It’s amazing he didn’t have something to say for Groundhog Day. But then there’s always next year.

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14 Responses to “Francis has a Message for Super Bowl Sunday”

  1. 2c3n1 .

    The other vices/sins include: Drug use especially steroids, lying about the drug use, cheating-steroids is one example, forgetting the Lord’s Day for pro football, gambling away necessary income, immodesty from the cheerleaders, lusting after the cheerleaders, over drinking alcohol, and overeating junk food.

    • Pedro

      And let us not forget imbibing the Satanic-themed half-time show with Goo Goo, two Jewish owners employing their plantation-hand athletes to see who is ‘da best, and other affronts to decent human beings.

  2. bosco49

    It was Super Bowl ‘LI’ after all. Just one letter ‘O’ short of Francis’ famous (¡Vaya) lío! The ‘O’ is out of office now so someone had to carry the ball for chaos.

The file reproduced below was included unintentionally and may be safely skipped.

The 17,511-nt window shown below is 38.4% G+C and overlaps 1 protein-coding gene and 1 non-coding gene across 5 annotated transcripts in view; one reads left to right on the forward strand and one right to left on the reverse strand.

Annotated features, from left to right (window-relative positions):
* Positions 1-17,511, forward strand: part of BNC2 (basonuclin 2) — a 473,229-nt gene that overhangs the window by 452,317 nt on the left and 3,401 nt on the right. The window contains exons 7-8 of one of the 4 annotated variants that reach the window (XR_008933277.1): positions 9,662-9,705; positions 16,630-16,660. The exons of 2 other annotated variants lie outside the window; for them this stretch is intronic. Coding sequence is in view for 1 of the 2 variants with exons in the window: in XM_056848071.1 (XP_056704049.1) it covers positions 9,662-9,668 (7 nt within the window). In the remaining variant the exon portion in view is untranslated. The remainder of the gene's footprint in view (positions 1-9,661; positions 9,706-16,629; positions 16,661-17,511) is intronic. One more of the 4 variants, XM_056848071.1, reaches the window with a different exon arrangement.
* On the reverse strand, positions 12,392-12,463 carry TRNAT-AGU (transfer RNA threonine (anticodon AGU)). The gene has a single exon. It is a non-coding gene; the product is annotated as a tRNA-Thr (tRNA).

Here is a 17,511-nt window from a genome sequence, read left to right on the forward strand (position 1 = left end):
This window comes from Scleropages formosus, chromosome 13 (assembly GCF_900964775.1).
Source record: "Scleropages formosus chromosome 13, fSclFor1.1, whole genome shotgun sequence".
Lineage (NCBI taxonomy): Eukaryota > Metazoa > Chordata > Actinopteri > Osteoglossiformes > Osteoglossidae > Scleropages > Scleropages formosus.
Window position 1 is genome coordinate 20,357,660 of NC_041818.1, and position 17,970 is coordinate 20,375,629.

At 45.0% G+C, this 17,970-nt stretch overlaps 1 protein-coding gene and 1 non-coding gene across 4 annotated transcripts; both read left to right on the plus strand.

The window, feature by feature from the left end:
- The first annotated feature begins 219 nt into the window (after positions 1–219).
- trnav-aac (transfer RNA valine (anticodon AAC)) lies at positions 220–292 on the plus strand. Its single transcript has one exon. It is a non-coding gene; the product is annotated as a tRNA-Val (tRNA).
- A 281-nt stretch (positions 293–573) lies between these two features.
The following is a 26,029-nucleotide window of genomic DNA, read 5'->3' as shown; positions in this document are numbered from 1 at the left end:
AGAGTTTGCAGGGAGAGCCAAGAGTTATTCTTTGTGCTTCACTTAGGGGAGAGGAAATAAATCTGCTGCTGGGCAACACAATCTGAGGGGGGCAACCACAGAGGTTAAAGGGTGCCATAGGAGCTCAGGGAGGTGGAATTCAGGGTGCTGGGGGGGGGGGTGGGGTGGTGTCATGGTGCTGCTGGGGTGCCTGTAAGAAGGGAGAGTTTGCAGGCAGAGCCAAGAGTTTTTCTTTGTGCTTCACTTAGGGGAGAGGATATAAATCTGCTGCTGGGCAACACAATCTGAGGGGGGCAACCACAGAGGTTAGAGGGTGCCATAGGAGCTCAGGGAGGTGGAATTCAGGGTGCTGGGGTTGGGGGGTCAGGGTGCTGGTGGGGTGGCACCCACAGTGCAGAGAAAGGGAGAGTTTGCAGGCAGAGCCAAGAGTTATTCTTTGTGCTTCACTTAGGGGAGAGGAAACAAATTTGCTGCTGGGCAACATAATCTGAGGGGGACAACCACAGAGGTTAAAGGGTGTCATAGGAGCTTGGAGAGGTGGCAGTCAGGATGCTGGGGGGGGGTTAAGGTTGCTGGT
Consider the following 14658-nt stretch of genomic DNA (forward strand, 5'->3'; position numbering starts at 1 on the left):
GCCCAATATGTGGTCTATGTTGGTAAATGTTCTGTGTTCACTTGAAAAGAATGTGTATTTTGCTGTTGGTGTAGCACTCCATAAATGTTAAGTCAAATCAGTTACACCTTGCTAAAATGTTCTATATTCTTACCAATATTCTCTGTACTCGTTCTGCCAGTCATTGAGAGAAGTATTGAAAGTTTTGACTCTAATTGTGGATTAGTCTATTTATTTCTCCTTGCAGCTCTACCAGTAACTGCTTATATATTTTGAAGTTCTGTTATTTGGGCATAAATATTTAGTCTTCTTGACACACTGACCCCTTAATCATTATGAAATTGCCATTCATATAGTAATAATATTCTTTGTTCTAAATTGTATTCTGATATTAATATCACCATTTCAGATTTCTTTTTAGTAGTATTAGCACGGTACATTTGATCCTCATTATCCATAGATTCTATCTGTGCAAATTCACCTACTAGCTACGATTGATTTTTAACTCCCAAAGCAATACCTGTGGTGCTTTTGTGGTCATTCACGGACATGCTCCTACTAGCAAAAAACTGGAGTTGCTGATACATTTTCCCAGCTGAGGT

3. poapratensis

    Sports, particularly American Football, along with lawn mowing the other half of the year, have become the average person’s Sunday sacrament. The one reedeeming thing about sports is that they are metaphors for life, but in the case of football, it is war. Baseball’s goal is getting home. And football exposes the player to potentially crippling violence and the spectators to the cheerleader. Ugh. Whatever may be good about it is so outweighed by the bad. Soccer seems to bring out the worst behavior in crowds, too.

    • Pedro